SKOCH: The DISN will continue to be the foundation for the services we provide. There are currently five elements in the DISN: DISN Video Services-Global, our video network; the Defense Red Switch Network, our protected voice network; the Secret IP Routing Network, or SIPRnet, our protected IP enclave; the Non-Classified IP Routing Network, or NIPRnet; and the Defense Switched Network, or DSN.

Of those elements, we get tremendous praise for most of them.

As for the transition to our new structure and its effect on the DISN, I believe the effects will be positive, as we tie together all of the elements in DISA that support these networks into a homogeneous customer-focused organization.

And it may be time to begin providing Community of Interest networks within the DISN as long as they meet security and interoperability requirements.

Customers are looking for us to give them quality of service offerings, which we intend to start doing very soon. We have made investments in bandwidth and technology that will enable us to do this. All this adds up to meeting customer needs through a more flexible approach, while preserving enterprise economics and warfighting equities.

GCN:'Talk about Lt. Gen. Raduege's notion of transforming DISN into a DOD intranet.

SKOCH: With respect to the notion of a DOD intranet'and please note that the phrase is surrounded by quotation marks'let me say this. Intranets have two good qualities. They generally offer better speed through the use of a clearly defined architecture, and they have robust security, owing to their limited access to users outside their domain.

We want the DISN to have those qualities, speed and security. I don't believe we necessarily need to explore other architectural constructs, but I know with surety that we need to improve in both those areas. I believe those improvements in performance are what our director was alluding to when he made those great comments.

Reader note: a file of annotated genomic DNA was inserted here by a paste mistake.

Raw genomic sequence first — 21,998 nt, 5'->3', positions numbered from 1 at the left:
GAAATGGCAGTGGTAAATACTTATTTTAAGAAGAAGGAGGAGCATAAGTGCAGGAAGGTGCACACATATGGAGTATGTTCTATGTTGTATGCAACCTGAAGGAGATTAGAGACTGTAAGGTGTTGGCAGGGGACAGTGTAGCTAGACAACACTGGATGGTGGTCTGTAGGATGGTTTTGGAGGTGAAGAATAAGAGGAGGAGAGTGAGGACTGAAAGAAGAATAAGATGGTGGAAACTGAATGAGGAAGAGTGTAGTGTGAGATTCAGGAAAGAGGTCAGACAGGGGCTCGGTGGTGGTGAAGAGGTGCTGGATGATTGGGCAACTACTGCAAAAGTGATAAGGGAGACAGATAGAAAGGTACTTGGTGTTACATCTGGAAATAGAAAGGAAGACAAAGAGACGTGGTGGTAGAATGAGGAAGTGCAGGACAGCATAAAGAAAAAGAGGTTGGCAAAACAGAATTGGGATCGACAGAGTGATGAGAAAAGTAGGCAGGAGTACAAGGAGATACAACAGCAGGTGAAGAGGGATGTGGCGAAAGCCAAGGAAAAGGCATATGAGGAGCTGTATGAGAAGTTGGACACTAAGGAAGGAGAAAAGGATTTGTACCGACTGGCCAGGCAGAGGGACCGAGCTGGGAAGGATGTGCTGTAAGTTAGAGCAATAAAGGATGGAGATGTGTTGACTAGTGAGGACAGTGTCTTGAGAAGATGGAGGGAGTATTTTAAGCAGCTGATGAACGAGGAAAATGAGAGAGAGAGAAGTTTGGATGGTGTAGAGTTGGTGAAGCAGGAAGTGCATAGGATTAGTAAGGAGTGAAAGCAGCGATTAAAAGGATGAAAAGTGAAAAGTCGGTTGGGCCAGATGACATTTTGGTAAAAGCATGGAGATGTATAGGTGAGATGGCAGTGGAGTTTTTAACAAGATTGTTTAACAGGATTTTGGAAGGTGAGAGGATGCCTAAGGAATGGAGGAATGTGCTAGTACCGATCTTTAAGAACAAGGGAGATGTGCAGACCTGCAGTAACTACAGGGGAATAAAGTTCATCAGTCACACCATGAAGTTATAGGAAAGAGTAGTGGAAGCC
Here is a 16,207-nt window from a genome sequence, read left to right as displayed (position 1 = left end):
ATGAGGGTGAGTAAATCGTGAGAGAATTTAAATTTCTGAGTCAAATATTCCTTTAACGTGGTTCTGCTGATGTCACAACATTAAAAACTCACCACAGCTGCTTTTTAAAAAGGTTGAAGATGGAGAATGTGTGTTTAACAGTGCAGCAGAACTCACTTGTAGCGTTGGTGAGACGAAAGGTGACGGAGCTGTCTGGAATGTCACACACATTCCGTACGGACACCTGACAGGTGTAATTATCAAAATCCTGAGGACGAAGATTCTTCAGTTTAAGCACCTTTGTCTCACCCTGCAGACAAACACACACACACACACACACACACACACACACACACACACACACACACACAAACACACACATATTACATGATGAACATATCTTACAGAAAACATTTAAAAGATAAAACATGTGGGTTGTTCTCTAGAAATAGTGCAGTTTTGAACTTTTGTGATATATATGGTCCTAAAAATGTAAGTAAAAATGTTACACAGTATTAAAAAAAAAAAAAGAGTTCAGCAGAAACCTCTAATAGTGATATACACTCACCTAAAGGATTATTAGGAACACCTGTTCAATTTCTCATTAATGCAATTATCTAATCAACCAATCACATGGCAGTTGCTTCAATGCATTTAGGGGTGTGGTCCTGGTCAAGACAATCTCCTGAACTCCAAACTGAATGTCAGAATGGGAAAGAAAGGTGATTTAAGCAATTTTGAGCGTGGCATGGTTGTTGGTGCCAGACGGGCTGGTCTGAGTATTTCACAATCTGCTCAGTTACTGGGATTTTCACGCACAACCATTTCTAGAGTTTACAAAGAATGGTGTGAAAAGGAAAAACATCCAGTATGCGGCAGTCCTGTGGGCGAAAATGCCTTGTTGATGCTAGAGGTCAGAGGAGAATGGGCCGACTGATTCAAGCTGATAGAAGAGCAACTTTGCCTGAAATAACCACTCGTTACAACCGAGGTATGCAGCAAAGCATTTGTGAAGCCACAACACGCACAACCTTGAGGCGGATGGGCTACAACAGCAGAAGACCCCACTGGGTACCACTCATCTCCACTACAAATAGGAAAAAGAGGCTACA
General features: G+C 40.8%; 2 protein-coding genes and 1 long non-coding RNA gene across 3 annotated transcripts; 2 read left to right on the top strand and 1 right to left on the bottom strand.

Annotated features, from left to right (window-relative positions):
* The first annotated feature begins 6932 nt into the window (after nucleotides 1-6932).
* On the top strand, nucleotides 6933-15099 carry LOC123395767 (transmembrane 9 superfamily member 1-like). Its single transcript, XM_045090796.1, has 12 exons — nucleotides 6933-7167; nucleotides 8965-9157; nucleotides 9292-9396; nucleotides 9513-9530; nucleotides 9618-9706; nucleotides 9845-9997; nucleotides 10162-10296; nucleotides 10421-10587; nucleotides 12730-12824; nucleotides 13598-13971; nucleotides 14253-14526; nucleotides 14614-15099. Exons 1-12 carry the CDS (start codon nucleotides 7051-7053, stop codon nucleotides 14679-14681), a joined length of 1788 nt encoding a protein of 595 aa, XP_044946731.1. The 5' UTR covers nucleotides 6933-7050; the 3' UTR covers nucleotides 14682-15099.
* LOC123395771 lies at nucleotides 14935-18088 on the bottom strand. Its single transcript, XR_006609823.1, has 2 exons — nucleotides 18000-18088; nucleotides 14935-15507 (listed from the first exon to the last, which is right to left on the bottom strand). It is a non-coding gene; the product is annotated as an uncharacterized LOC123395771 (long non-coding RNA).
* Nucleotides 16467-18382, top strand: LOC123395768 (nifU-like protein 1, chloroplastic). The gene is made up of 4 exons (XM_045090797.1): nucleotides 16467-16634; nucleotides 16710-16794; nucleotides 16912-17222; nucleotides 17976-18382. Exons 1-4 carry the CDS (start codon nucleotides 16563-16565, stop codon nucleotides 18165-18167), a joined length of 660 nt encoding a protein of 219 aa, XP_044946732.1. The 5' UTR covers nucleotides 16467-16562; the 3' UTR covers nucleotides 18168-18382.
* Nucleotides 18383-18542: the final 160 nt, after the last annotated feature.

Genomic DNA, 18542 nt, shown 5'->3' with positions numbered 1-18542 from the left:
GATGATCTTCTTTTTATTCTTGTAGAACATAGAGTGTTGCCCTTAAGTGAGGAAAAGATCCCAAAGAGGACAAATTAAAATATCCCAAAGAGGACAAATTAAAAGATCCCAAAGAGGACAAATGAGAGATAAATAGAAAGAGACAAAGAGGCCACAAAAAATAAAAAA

GCN:'Lt. Gen. Raduege recently talked about the fourfold growth of NIPRnet in the last 16 months and the need for more bandwidth. What are the drivers there?

SKOCH: I believe there are two. First, we are witnessing a dramatic transformation in warfighting. Some call it a revolution in military affairs, others a new way of war. In either case, we are seeing weapons, strategies, tactics, techniques and procedures becoming increasingly dependent on information technology.

While most of that is of necessity in the protected and classified domain, I believe some of the growth we are experiencing in the NIPRnet is reflective of the many support elements that are similarly being transformed.

Logisticians are using the NIPRnet to exchange parts status, as other support areas are using the NIPRnet to send vital information across the network.

Also, like so many other business and government enterprises, the Defense Department has been under tremendous pressure to increase efficiency and effectiveness. As we've done that, I am not aware of a single business area in the department that hasn't used information technology to derive at least some of those efficiencies. I believe much of the growth in the recent past is a result of systems being put online to do those things.

GCN:'About DISA's focus on a customer service approach to DISN'are you adopting a more commercial model for DISN services?